Julien Duvivier was born in Lille, France, on 8 October 1896. He started out as a stage actor in Paris in 1915. He worked at the Odéon under the direction of the reactionary André Antoine, whose realist approach left a lasting impression on the young Duvivier. In 1918, he started working for cinema, as a part-time screenwriter and assistant director to such masters as Louis Feuillade and Marcel L’Herbier.
His first notable success was in 1925, with his poignant adaptation of Jules Renard’s Poil de Carotte (which he later remade in 1932, one of his favourite works). This resulted in an invitation from from producers Marcel Vandal and Charles Delac to work for their film production company, Film d’Art. Here, Duvivier stayed for nine years, perfecting his craft as a film-maker and learning the value of team work. It was in the 1930s, with the arrival of sound, that Duvivier’s career as a film director suddenly took off. By the end of the decade he had earned an international reputation as one of the most important French film-makers of his generation. His successes included such works as David Golder (1930), Poil de Carotte (1932), La Tête d’un homme (1933), La Bandera (1935), Un Carnet du Bal (1935), La Belle équipe (1936) and Pépé le Moko (1937).
It was the international success of Pépé-le-Moko which earned Duvivier an invitation from MGM in 1938 to direct a lavish Hollywood musical, The Great Waltz, a biography of the composer Johann Strauss. Duvivier returned to America during World War Two where he made a number of big-budget films, most notably Tales of Manhattan (1942) and Flesh and Fantasy (1943). Duvivier (along with Marcel Carné and Jean Grémillion) was one of the few directors to master poetic realism and Pépé-le-Moko is often cited as one of the finest examples of this style of French cinema. In the late 1940s and 1950s, Duvivier’s more serious films show a marked change from the poetic realism of the 1930s to a far darker kind of realism which explored the worst qualities of human nature.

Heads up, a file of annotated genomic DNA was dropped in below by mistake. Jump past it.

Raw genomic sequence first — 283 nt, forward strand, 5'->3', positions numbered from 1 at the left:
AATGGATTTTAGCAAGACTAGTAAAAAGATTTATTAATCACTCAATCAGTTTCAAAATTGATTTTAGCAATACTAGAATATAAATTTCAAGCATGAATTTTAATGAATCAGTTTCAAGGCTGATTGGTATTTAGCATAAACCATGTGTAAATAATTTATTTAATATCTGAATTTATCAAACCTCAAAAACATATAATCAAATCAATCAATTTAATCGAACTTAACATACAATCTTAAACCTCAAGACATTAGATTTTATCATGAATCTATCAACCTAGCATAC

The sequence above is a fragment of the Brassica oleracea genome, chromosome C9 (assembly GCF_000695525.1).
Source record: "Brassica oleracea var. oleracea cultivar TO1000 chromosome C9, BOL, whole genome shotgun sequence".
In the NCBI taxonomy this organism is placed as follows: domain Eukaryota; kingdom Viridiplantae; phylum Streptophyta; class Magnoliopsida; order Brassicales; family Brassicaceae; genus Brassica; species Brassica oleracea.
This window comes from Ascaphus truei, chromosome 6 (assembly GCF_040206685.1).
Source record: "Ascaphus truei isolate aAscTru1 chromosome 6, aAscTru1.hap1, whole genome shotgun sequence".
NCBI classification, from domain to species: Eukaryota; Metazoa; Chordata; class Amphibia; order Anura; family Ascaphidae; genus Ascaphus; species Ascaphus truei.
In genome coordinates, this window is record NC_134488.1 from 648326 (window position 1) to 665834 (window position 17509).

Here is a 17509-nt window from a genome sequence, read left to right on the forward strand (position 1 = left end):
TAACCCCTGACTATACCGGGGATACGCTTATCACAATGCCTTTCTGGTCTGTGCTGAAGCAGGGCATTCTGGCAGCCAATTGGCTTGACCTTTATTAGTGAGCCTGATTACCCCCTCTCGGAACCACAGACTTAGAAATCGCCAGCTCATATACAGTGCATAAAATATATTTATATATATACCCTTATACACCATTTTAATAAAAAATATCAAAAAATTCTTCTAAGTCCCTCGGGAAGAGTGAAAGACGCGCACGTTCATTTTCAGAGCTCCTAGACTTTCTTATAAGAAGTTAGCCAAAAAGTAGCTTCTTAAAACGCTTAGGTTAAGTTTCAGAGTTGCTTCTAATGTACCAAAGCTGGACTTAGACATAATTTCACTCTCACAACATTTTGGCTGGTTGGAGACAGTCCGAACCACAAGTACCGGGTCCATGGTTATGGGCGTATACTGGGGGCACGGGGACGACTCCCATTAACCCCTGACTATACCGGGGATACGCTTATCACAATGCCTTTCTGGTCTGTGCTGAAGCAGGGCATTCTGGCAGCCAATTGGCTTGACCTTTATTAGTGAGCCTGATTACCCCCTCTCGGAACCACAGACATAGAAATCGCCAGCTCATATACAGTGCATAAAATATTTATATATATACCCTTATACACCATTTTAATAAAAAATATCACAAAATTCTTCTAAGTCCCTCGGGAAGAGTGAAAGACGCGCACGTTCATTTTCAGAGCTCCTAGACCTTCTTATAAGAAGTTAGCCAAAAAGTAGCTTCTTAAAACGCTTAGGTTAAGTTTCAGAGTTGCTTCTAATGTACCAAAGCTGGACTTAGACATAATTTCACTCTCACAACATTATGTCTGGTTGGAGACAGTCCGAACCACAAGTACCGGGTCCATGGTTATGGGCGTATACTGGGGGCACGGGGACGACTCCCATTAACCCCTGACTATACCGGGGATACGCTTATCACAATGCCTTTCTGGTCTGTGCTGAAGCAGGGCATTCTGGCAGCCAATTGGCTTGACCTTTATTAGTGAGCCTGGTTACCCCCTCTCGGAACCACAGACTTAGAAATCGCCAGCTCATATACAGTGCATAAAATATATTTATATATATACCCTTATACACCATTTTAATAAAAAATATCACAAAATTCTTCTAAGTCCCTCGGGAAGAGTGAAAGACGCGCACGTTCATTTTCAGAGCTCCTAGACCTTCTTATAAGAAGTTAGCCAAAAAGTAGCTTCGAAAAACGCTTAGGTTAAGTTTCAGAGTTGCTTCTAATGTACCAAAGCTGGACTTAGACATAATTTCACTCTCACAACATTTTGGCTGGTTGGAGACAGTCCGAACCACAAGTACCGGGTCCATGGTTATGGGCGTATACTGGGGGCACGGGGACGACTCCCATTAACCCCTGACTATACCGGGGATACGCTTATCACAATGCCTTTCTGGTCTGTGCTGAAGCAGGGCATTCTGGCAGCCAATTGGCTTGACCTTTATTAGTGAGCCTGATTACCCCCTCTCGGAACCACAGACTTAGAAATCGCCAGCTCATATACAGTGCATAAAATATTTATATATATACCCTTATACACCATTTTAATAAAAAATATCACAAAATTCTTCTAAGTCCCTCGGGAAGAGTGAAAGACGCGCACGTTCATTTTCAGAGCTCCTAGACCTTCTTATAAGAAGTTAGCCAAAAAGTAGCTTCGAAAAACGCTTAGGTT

Examples of this are to be found in Sous le ciel de Paris (1951) and Voici le temps des assassins (1956). Meanwhile, he was making popular comedies such as Le Petit Monde de Don camillo (1951), the first in a series of films starring the popular actor Fernandel. This film won him a prize at the Venice Film Festival in 1951. Duvivier’s last great film was Pot-Bouille (1957), which combines the grim realism of Zola’s novel with popular farce. On 30 October 1967, shortly after completing his final film, Diaboliquement vôtre, Julien Duvivier died tragically in a car accident, aged 71. Whilst unquestionably one of the most important film-makers in the history of French cinema, Julien Duvivier has never achieved the status accorded to other great directors of his country, such as his contemporaries Jean Renoir, Marce Carné and René Clair. The main reason for this was perhaps Duvivier’s versatility, his ability and willingness to tackle a wide range of subjects of varying degrees of merit. In between making films of sublime artistic merit he would occupy himsef with lesser works, often on commission, to supply the need for popular films. Paradoxically, it would often be his less impressive films that would prove to be more successful commercially than his greater films. Duvivier’s film making career spanned nearly half a century and comprises 67 films. This includes over a score of films which are now regarded as masterpieces, and it is on the quality of these films that the director should be judged. Many other film-makers, including Jean Renoir and Igmar Bergman, regarded him as a man of rare talent, not just a master technician, but a great poet as well.